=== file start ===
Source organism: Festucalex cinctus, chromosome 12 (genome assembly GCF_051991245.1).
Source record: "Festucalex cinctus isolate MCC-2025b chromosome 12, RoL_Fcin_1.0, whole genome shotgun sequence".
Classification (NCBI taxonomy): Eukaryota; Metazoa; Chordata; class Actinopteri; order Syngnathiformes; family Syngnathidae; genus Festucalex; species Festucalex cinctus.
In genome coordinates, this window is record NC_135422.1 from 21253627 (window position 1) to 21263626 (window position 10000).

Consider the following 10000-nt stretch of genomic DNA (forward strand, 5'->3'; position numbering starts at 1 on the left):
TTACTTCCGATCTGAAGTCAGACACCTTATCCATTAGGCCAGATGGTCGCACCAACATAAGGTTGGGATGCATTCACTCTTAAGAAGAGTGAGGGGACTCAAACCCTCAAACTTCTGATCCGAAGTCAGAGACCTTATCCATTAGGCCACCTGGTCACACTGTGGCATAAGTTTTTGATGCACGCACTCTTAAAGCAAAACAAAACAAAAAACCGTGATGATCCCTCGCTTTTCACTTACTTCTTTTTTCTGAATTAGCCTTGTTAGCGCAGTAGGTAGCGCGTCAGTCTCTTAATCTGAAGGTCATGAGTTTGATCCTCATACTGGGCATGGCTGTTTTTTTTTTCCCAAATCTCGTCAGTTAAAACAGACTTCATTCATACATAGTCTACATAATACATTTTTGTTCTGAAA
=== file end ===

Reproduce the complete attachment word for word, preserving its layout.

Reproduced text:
Source organism: Festucalex cinctus, chromosome 12 (genome assembly GCF_051991245.1).
Source record: "Festucalex cinctus isolate MCC-2025b chromosome 12, RoL_Fcin_1.0, whole genome shotgun sequence".
Classification (NCBI taxonomy): Eukaryota; Metazoa; Chordata; class Actinopteri; order Syngnathiformes; family Syngnathidae; genus Festucalex; species Festucalex cinctus.
In genome coordinates, this window is record NC_135422.1 from 21253627 (window position 1) to 21263626 (window position 10000).

Consider the following 10000-nt stretch of genomic DNA (forward strand, 5'->3'; position numbering starts at 1 on the left):
TTACTTCCGATCTGAAGTCAGACACCTTATCCATTAGGCCAGATGGTCGCACCAACATAAGGTTGGGATGCATTCACTCTTAAGAAGAGTGAGGGGACTCAAACCCTCAAACTTCTGATCCGAAGTCAGAGACCTTATCCATTAGGCCACCTGGTCACACTGTGGCATAAGTTTTTGATGCACGCACTCTTAAAGCAAAACAAAACAAAAAACCGTGATGATCCCTCGCTTTTCACTTACTTCTTTTTTCTGAATTAGCCTTGTTAGCGCAGTAGGTAGCGCGTCAGTCTCTTAATCTGAAGGTCATGAGTTTGATCCTCATACTGGGCATGGCTGTTTTTTTTTTCCCAAATCTCGTCAGTTAAAACAGACTTCATTCATACATAGTCTACATAATACATTTTTGTTCTGAAA